A trainload of Indiana history rolls into Valparaiso
BY AMY LAVALLEY Post-Tribune correspondent October 10, 2013 2:38PM
Students disembark from the Indiana Bicentennial Train in downtown Valparaiso Thursday, October 10, 2013. The train is toruing the state sharing the state's history. | Michael Gard/For Sun-Times Media
If you go
The Indiana Bicentennial Train is open from 9 a.m. to 6 p.m. Friday and Saturday. It’s at West Lincolnway and Campbell Street, near the Franklin House, 58 S. Campbell St., Valparaiso. Admission is free.
Updated: November 12, 2013 6:27AM
VALPARAISO — Joe Faraone spent his day off Thursday checking out the Indiana Bicentennial Train, which stopped in Porter County for a few days in its trip around the state.
Between the crowds of student tour groups, the three former Amtrak high-speed rail cars were relatively quiet as Faraone, of South Haven, drew in a wide array of facts about the state’s past.
“I’m always interested in the ‘used to be’s,’ — what used to be, and all that,” he said.
The train, making a three-day stop in Valparaiso before it moves on to Delphi in Carroll County, offers a look at what’s been and the chance to imagine what’s next as the exhibit, a project of the Indiana Historical Society, works to spark interest in the state’s past and its future.
“What we’re trying to do is stimulate interest in the upcoming bicentennial in the state of Indiana” in 2016, said John Herbst, chief executive officer and president of the Indiana Historical Society.
The traveling exhibit, dubbed “The Next Indiana,” stopped in Kokomo and New Haven, near Fort Wayne, before Valparaiso. Herbst said he’s spent a day or so at each of the bright red train’s stops.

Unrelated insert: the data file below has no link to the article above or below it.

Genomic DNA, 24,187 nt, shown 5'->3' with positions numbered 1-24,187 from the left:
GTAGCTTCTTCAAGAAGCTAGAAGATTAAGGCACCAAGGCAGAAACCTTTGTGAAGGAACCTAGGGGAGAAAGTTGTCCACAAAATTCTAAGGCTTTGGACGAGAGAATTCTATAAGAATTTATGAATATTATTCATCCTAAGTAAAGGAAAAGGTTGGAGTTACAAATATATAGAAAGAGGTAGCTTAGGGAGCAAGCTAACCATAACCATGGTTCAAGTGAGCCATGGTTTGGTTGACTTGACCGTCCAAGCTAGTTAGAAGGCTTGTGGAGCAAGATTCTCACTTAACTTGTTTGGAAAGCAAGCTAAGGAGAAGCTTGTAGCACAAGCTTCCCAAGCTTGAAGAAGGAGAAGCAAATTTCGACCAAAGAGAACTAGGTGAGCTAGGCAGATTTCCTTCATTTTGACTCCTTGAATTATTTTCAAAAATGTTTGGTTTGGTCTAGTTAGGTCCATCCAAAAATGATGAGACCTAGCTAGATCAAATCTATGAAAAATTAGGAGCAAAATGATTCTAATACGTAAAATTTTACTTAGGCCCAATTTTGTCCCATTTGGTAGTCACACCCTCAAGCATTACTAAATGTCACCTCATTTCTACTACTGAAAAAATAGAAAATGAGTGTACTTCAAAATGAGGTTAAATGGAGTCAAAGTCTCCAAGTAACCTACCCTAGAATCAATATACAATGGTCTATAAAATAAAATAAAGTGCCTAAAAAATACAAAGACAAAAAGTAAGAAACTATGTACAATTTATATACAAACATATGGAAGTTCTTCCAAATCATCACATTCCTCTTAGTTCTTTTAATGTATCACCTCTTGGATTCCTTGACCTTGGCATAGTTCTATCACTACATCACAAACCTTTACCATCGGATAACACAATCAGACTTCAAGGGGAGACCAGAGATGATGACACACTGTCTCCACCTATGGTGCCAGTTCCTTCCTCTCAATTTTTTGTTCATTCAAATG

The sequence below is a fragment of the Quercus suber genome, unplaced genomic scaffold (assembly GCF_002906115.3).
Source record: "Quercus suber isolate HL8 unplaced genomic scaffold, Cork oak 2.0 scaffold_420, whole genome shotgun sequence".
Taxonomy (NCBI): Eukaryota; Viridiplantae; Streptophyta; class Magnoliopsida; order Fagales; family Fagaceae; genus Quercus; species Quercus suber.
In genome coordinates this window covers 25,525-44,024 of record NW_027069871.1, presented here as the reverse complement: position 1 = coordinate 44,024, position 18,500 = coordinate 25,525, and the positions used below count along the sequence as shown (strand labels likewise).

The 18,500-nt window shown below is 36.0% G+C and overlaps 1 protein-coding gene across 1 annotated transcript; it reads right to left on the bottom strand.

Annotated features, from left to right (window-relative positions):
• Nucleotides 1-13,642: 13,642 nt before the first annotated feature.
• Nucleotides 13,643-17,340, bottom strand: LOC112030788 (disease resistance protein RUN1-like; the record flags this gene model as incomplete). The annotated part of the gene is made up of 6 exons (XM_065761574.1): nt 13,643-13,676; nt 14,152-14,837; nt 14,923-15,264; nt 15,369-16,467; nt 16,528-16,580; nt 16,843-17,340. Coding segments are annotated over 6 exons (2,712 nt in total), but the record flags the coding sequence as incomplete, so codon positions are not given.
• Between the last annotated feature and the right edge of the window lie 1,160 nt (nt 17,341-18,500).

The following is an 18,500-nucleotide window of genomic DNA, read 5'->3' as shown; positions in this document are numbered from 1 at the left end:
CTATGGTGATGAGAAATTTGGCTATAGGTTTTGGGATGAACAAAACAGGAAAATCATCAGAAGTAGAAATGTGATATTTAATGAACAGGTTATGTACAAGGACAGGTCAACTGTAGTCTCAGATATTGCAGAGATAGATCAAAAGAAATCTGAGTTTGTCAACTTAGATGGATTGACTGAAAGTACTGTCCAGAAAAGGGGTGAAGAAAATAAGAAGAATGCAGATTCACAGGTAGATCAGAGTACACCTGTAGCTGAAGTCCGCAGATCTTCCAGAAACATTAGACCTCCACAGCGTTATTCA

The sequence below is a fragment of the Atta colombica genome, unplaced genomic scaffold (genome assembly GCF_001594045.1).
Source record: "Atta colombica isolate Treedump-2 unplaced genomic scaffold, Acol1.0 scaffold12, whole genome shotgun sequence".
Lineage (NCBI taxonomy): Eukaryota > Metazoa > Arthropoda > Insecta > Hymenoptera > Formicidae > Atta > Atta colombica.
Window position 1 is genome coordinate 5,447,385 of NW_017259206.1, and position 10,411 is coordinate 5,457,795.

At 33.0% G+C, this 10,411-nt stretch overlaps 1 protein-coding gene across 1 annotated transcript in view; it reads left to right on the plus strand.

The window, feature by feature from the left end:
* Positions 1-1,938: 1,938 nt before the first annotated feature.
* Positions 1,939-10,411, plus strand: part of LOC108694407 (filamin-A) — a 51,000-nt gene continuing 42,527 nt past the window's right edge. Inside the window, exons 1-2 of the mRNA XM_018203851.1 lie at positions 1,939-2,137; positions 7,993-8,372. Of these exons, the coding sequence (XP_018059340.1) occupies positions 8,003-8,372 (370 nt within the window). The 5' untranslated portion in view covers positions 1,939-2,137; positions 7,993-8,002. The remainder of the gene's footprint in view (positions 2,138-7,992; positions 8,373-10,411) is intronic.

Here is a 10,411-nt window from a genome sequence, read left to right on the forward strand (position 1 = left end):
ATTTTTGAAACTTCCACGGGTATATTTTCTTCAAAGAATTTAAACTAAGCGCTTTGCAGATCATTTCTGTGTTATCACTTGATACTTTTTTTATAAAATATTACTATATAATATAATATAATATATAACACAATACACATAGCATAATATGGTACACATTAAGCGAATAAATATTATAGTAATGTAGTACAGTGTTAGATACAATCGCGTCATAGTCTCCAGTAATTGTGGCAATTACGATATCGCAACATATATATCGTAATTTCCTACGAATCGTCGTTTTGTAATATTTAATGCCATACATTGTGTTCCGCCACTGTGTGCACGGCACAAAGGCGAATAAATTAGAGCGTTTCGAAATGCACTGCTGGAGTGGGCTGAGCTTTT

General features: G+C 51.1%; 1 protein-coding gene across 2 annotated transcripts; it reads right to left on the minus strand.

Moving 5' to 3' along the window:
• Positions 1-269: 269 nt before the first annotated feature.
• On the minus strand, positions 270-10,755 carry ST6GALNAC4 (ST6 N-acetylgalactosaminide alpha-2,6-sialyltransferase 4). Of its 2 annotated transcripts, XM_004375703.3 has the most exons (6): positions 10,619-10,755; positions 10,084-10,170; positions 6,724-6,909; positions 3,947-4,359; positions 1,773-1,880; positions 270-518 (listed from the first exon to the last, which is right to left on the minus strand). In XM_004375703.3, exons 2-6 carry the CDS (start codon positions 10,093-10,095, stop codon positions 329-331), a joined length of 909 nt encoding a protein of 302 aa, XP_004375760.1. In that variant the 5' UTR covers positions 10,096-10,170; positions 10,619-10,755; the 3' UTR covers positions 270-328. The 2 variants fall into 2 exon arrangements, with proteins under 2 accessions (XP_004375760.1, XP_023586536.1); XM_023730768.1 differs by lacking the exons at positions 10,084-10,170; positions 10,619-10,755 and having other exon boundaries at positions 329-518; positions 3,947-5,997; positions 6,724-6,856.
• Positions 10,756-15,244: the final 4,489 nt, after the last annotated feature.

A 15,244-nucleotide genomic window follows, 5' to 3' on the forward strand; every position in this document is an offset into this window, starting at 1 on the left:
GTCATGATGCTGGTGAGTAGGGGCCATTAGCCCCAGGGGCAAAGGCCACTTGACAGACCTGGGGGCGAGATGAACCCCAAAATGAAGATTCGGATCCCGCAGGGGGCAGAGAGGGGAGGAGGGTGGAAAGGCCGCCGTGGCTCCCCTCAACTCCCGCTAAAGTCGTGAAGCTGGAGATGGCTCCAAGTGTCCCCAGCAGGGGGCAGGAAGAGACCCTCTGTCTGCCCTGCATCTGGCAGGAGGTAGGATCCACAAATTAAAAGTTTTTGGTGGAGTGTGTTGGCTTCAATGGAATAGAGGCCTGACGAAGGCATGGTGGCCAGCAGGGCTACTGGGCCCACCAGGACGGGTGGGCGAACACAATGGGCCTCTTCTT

In addition to folks like Faraone who were just wandering by, about 700 school children were scheduled to tour the train Thursday, and another 700 Friday, and that’s part of the goal of the exhibit.
“We particularly want kids to think about it. They will be the voters and decision-makers who will affect the next 200 years,” he said.
Students milled about Thursday morning, going through the train cars, which feature more than 400 pictures from across the state, as well as quotes from luminaries and forward-thinkers from author Kurt Vonnegut to beauty-products entrepreneur Madam C.J. Walker. There also were hands-on activities and a historic re-enactor in nearby tents.
Angela Nelson, a fourth-grade teacher at Bailly Elementary School in Chesterton, said her students learned about the train last spring, while in third-grade, in advance of this year’s curriculum focus on state history.
“It’s nice for them to really see it come to life,” she said.
Her students were impressed as well.
Lauren Olson, 9, of Chesterton, likes trains, so she naturally enjoyed the field trip. Pal Riley Flanagan, 9, also of Chesterton, couldn’t begin to list what she liked best.
“I actually like everything. I can’t pick one favorite,” she said before coming up with one concern for the state’s future. “People are driving cars and air polluting, so we’re trying to make Indiana a better place.”
The Indiana History Train’s last stop in Valparaiso six years ago drew more than 4,400 visitors, setting a one-stop record, according to historical society officials, and hopes are high for this year’s visit as well.
Kevin Pazour, executive director of the Porter County Museum, volunteered with the school groups going through the train, and said the museum is hosting a special program on the county’s rail history while the train is in town.
“It can obviously roll in on rails and attract attention from our entire community,” he said. “For me to be able to come and help as a volunteer is incredibly rewarding. It’s really just fantastic. We’re really lucky we were considered to be one of the stops.”